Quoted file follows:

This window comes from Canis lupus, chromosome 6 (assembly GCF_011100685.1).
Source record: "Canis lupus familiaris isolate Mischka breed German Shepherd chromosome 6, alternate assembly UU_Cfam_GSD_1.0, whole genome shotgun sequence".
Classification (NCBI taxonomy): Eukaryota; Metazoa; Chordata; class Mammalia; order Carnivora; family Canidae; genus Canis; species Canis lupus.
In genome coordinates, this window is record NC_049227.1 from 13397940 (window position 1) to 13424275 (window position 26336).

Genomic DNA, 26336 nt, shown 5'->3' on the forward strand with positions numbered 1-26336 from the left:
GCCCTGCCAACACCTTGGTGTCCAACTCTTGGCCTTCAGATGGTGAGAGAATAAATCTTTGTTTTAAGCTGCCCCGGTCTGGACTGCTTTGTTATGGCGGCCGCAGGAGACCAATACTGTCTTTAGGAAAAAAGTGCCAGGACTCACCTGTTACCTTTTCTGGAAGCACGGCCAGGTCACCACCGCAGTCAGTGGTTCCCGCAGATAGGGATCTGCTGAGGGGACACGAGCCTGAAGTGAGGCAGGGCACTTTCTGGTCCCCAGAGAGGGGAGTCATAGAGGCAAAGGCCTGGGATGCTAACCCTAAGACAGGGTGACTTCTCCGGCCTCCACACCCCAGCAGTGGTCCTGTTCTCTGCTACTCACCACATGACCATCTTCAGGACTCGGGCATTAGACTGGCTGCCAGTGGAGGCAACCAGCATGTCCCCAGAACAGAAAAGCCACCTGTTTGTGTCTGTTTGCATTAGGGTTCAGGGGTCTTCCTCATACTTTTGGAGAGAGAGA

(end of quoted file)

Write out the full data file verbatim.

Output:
This window comes from Canis lupus, chromosome 6 (assembly GCF_011100685.1).
Source record: "Canis lupus familiaris isolate Mischka breed German Shepherd chromosome 6, alternate assembly UU_Cfam_GSD_1.0, whole genome shotgun sequence".
Classification (NCBI taxonomy): Eukaryota; Metazoa; Chordata; class Mammalia; order Carnivora; family Canidae; genus Canis; species Canis lupus.
In genome coordinates, this window is record NC_049227.1 from 13397940 (window position 1) to 13424275 (window position 26336).

Genomic DNA, 26336 nt, shown 5'->3' on the forward strand with positions numbered 1-26336 from the left:
GCCCTGCCAACACCTTGGTGTCCAACTCTTGGCCTTCAGATGGTGAGAGAATAAATCTTTGTTTTAAGCTGCCCCGGTCTGGACTGCTTTGTTATGGCGGCCGCAGGAGACCAATACTGTCTTTAGGAAAAAAGTGCCAGGACTCACCTGTTACCTTTTCTGGAAGCACGGCCAGGTCACCACCGCAGTCAGTGGTTCCCGCAGATAGGGATCTGCTGAGGGGACACGAGCCTGAAGTGAGGCAGGGCACTTTCTGGTCCCCAGAGAGGGGAGTCATAGAGGCAAAGGCCTGGGATGCTAACCCTAAGACAGGGTGACTTCTCCGGCCTCCACACCCCAGCAGTGGTCCTGTTCTCTGCTACTCACCACATGACCATCTTCAGGACTCGGGCATTAGACTGGCTGCCAGTGGAGGCAACCAGCATGTCCCCAGAACAGAAAAGCCACCTGTTTGTGTCTGTTTGCATTAGGGTTCAGGGGTCTTCCTCATACTTTTGGAGAGAGAGA